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Steve Cantwell Focuses on Jiu-Jitsu for UFC 97 Bout With Luis Cane

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Cantwell_mediumSteve Cantwell, a committed and very underrated technician, believes the key to victory Saturday will be utilizing his BJJ against the extremely durable Brazilian:

Q: How do you break down Luis Cane from a technical standpoint?

He throws big, hard punches and kicks from the left side. So I've just go to avoid his left and see how good his ground game is.

When you fought Brian Stann, you beat him by playing the angles and mixing up your strikes a lot. how likely are we to see that sort of game plan again?

A: They're actually a lot alike, but Brian Stann is right-handed and Luis Cane is southpaw. So as far as my strategy on the feet goes, same strategy, (but) different combinations that I'm looking for, as far as right-handed versus southpaw. ... I'm definitely going to put him on his back and see how he works from there.

Notably, Cantwell says for light heavyweight division the BJJ talent is comparatively weak and that will give him a leg up:

Speaking of smooth, you probably have one of the smoother ground games among the light heavyweights. It seems like lately the 205-pounders have been dominated by guys who like to stay on their feet. As you try to progress through the division, how much do you think you might be helped by the fact that you're a little different from most of these guys who are strikers?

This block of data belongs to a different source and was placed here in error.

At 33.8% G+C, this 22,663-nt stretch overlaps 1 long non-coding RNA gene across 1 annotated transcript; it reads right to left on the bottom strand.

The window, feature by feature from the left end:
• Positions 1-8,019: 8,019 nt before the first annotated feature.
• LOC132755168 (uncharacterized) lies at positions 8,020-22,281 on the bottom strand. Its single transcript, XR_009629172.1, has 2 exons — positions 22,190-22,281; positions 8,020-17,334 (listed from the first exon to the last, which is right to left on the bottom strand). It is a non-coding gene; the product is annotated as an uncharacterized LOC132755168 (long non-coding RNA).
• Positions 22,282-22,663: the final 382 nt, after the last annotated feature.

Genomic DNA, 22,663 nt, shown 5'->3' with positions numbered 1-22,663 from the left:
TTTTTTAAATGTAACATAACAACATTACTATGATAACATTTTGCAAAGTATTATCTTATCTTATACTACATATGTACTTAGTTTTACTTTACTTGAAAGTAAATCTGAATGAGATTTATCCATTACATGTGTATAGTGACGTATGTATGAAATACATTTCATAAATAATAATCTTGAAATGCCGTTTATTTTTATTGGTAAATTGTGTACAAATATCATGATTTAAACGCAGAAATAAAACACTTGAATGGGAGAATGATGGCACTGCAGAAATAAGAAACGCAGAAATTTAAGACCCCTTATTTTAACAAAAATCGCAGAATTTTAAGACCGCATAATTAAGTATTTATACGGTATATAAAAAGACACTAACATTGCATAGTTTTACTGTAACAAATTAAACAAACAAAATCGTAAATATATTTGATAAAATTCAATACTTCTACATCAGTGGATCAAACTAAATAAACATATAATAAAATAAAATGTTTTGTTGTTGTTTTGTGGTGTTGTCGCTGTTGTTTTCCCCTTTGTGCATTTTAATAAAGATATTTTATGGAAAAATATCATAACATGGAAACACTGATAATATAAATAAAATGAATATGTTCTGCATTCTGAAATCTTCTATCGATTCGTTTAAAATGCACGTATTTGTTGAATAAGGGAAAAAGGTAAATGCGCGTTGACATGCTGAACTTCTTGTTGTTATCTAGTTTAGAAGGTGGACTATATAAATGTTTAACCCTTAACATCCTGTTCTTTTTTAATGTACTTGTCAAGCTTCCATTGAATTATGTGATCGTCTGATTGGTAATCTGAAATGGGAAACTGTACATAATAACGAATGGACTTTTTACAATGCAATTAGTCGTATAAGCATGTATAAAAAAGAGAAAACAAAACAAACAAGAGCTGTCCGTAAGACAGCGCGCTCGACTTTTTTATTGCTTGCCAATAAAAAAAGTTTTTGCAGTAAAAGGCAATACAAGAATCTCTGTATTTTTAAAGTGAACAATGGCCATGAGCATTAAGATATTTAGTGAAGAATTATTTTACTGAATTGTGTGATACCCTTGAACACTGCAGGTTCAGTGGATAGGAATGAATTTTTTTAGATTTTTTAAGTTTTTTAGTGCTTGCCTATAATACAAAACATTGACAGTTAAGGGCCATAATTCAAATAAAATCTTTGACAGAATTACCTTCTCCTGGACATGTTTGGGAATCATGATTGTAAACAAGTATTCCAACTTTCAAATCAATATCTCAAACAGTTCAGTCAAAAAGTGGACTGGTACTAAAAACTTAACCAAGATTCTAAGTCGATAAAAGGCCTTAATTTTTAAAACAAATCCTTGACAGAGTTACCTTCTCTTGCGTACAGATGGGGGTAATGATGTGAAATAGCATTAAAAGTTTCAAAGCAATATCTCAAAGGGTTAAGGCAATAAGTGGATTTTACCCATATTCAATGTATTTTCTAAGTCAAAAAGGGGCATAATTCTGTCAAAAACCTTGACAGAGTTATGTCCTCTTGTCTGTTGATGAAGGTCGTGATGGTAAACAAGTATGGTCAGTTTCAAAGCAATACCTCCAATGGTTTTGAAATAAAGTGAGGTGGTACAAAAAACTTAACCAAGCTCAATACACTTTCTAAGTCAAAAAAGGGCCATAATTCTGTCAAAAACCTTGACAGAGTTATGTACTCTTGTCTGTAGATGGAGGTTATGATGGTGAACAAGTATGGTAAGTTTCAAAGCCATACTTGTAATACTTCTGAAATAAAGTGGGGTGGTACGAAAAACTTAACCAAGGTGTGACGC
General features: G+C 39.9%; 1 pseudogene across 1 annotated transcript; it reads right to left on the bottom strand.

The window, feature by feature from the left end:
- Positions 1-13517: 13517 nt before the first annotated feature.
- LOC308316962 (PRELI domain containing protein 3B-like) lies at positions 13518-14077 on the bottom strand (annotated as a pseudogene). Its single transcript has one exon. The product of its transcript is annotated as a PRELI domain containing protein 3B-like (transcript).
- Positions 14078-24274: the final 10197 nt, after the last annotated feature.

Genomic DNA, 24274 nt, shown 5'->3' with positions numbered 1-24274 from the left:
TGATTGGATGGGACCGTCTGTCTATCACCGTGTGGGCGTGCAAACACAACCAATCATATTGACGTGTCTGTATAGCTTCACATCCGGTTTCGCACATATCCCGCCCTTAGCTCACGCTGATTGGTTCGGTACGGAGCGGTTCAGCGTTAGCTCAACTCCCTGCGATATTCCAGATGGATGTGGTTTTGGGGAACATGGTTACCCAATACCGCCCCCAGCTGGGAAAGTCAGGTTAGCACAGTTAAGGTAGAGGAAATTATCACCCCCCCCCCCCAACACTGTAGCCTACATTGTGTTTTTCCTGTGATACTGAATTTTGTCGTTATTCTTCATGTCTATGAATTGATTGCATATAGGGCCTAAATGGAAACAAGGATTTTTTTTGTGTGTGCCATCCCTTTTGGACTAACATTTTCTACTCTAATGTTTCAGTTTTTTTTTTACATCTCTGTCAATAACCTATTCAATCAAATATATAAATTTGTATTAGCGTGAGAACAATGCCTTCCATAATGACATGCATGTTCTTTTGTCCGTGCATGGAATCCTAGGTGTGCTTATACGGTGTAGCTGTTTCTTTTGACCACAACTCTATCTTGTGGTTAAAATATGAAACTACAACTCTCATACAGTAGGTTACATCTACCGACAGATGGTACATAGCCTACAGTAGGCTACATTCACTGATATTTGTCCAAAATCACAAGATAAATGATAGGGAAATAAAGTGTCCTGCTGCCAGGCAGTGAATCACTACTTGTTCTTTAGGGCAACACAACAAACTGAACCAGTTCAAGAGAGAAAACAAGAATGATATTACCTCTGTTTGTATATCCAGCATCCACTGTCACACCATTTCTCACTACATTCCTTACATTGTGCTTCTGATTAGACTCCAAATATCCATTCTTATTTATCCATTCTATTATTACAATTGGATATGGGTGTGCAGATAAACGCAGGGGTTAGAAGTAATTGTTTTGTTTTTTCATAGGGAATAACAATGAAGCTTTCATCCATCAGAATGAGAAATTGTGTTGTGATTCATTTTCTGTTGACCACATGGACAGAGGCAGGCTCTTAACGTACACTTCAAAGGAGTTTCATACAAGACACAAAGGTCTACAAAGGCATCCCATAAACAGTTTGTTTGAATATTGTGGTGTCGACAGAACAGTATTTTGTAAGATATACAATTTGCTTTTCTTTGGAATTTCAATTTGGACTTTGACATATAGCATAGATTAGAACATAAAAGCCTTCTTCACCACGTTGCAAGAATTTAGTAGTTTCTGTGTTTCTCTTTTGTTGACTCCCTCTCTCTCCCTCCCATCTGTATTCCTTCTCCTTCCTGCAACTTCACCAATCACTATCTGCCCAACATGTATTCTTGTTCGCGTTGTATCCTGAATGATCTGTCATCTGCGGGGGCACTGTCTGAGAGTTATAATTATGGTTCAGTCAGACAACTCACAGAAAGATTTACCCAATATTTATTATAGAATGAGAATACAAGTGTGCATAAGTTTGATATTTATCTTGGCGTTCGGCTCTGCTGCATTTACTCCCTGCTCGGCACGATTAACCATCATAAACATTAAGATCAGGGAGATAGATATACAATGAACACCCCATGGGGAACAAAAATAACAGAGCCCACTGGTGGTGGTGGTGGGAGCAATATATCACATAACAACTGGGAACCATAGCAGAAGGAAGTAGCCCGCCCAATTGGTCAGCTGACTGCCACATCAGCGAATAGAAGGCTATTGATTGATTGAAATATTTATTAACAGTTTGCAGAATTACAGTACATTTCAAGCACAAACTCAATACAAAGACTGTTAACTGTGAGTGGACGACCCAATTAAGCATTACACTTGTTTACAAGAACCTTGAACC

I'm willing to strike too. By no means am I going to rush it to the ground. I'm not afraid to stand up with anybody.

But yeah, I think a lot of guys are looking past jiu-jitsu in that division. You're 100% right about that. In the other divisions — 170, 185, even heavyweight — you see a lot of good jiu-jitsu guys. But right now at 205, you don't see too many guys with a real solid ground game. I mean, there's a handful, but I think it's probably one of the weaker points of the division as a whole.

So I plan on training my jiu-jitsu every day, as hard as I can, and putting it to the test.

Part of the issue is the power of the light heavyweights to end fights striking more regularly than lightweight or featherweight fighters. But historically, BJJ has typically been more of a smaller man's game. There are not only more competitors in the lighter weights (and that's a separate issue of better athletes gravitating to stick and ball sports), but the game often suits players who are more mobile, particularly in no gi. Obviously there are a host of superb grapplers at any weight class and even decent competitors at every professional grappling level, but when 220lbs men are able to add punches, kicks and GNP to their arsenal, a focus on jiu-jitsu can wane.

As for the fight itself, both are technical and durable, but clearly Cantwell is the more technical of two while Cane's toughness is downright outrageous. Cantwell likely believes banging with Cane is a more risky affair that will require a significantly higher output thus making the fight a BJJ battle the more logical choice. This fight isn't setting the MMA world on fire, but it has the makings to be rewarding for hardcore and casual fans alike.